Lessons from “A Knight’s Tale”

“A Knight’s Tale” is one of those movies that’s fairly middle-of-the-road from a purely technical and objective point of view, but off the charts in terms of pure entertainment value.

I rewatched it for the upteenth time recently, and one line in particular struck me, when the protagonist William first gets the idea to compete in jousting tournaments despite being a commoner. His friends immediately discourage him because, as he isn’t of noble birth, he would be severely punished if his status as a pauper were discovered. William, however, cannot be deterred, preferring to risk being found out rather than live out his entire life in poverty, barely scraping by. He asks his companions, “How did the nobles become noble anyway? They took it, at the tip of a sword. I’ll do it with a lance… a man can change his stars, and I won’t spend the rest of my life as nothing.”

To me, this attitude epitomizes the difference between people who are born disadvantaged and stay that way, and people who rise above their own circumstances and make something of themselves. Don’t ask for permission to be great. Don’t wait until society says it’s okay for you to succeed. If you’re born into a world that doesn’t think you’re worthy of your dreams, for whatever reason, that’s not cause to give up and settle for what they think you deserve; it’s an opportunity to prove them wrong. And yes, it will be hard. You’ll have to keep your head in the game, think one step ahead of others, show up early and stay late, metaphorically speaking. You’ll have to put in the hard work in situations where others are simply allowed to coast or ride on someone else’s coat-tails. It’s important to understand that, during this long and arduous process, you will almost certainly become bitter if you don’t actively work to avoid doing so. But don’t ever doubt that (a) you can, as William asserted, change your stars and live a life far better than society thinks you’re worthy of, and (b) upon achieving your dreams, you will, in fact, be far happier than those who were simply handed everything you spent countless hours earning.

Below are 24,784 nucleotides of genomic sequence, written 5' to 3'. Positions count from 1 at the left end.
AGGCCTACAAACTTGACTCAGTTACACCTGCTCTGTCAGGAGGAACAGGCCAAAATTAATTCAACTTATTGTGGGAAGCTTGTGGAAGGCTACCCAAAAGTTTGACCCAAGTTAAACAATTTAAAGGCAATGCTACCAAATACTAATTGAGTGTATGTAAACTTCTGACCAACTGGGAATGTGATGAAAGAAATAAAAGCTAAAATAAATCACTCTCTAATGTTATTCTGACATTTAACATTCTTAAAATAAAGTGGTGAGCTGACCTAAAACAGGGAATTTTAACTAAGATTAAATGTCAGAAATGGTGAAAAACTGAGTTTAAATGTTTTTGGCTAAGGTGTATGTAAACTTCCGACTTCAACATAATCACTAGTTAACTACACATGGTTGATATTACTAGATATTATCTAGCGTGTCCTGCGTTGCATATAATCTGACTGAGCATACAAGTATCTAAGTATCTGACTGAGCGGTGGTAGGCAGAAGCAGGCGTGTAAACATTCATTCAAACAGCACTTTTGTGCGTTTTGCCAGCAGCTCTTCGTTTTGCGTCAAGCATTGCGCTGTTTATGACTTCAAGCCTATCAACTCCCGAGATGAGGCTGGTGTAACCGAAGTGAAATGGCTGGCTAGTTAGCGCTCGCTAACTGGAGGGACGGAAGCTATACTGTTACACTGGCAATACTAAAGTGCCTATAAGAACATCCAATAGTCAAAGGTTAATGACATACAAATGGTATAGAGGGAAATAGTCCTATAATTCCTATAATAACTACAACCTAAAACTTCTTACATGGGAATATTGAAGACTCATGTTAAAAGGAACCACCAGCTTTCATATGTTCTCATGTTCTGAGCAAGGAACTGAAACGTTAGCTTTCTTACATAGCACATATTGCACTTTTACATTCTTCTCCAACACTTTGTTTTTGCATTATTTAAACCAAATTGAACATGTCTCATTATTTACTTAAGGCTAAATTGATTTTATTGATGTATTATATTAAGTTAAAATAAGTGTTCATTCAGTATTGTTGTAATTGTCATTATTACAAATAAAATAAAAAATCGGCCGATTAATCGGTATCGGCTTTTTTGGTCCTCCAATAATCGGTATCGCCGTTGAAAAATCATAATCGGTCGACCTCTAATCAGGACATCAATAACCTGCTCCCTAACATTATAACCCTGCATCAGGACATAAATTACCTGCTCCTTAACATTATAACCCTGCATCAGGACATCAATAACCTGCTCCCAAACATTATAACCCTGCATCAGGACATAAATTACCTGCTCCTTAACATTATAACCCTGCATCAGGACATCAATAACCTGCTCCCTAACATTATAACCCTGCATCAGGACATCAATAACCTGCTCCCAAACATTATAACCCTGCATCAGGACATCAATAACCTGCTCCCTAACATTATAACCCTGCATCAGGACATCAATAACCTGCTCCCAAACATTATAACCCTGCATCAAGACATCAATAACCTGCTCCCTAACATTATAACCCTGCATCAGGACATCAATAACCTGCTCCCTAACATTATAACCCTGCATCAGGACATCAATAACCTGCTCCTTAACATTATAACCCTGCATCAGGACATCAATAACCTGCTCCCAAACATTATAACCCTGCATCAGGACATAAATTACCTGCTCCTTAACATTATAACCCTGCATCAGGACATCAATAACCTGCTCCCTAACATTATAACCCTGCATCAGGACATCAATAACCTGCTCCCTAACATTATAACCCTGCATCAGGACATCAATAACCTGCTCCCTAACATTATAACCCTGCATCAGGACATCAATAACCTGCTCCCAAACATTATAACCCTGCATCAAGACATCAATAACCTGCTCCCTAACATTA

Earn your fun

For the last month, I’ve been on short-term disability because of an injury at work. For the first few days, being off work and avoiding any physical activity that could aggravate my injury was a nice bit of relaxation. Within a week, however, I was starting to go stir-crazy. Two major parts of my routine—going to work and spending time in the gym—had suddenly disappeared.


I typically start my shift at 5:00am, and after just a week, I’ve found myself sleeping past 9:00 every morning. I’m not getting exercise, at least not the kind of strenuous exercise to which my body has become accustomed. I’m wasting hours a day on Netflix and Youtube. I’m eating like crap. And I’m getting paid to do it.